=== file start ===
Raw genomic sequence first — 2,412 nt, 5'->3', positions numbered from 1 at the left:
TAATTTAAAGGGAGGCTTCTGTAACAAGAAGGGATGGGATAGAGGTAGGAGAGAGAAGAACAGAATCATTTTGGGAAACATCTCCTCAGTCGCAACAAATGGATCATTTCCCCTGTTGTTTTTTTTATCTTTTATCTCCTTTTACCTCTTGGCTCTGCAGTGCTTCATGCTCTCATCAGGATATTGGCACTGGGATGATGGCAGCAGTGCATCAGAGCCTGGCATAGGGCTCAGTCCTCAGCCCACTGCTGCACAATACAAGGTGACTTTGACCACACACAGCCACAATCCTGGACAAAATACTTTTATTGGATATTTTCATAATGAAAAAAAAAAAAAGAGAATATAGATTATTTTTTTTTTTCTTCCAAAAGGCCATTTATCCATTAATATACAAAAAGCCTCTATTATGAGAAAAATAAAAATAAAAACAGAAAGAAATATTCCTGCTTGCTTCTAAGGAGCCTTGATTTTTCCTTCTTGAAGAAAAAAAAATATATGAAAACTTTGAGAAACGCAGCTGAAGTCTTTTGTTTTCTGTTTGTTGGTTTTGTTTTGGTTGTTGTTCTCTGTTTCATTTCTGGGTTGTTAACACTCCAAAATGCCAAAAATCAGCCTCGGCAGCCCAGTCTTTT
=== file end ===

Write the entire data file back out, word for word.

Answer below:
Raw genomic sequence first — 2,412 nt, 5'->3', positions numbered from 1 at the left:
TAATTTAAAGGGAGGCTTCTGTAACAAGAAGGGATGGGATAGAGGTAGGAGAGAGAAGAACAGAATCATTTTGGGAAACATCTCCTCAGTCGCAACAAATGGATCATTTCCCCTGTTGTTTTTTTTATCTTTTATCTCCTTTTACCTCTTGGCTCTGCAGTGCTTCATGCTCTCATCAGGATATTGGCACTGGGATGATGGCAGCAGTGCATCAGAGCCTGGCATAGGGCTCAGTCCTCAGCCCACTGCTGCACAATACAAGGTGACTTTGACCACACACAGCCACAATCCTGGACAAAATACTTTTATTGGATATTTTCATAATGAAAAAAAAAAAAAGAGAATATAGATTATTTTTTTTTTTCTTCCAAAAGGCCATTTATCCATTAATATACAAAAAGCCTCTATTATGAGAAAAATAAAAATAAAAACAGAAAGAAATATTCCTGCTTGCTTCTAAGGAGCCTTGATTTTTCCTTCTTGAAGAAAAAAAAATATATGAAAACTTTGAGAAACGCAGCTGAAGTCTTTTGTTTTCTGTTTGTTGGTTTTGTTTTGGTTGTTGTTCTCTGTTTCATTTCTGGGTTGTTAACACTCCAAAATGCCAAAAATCAGCCTCGGCAGCCCAGTCTTTT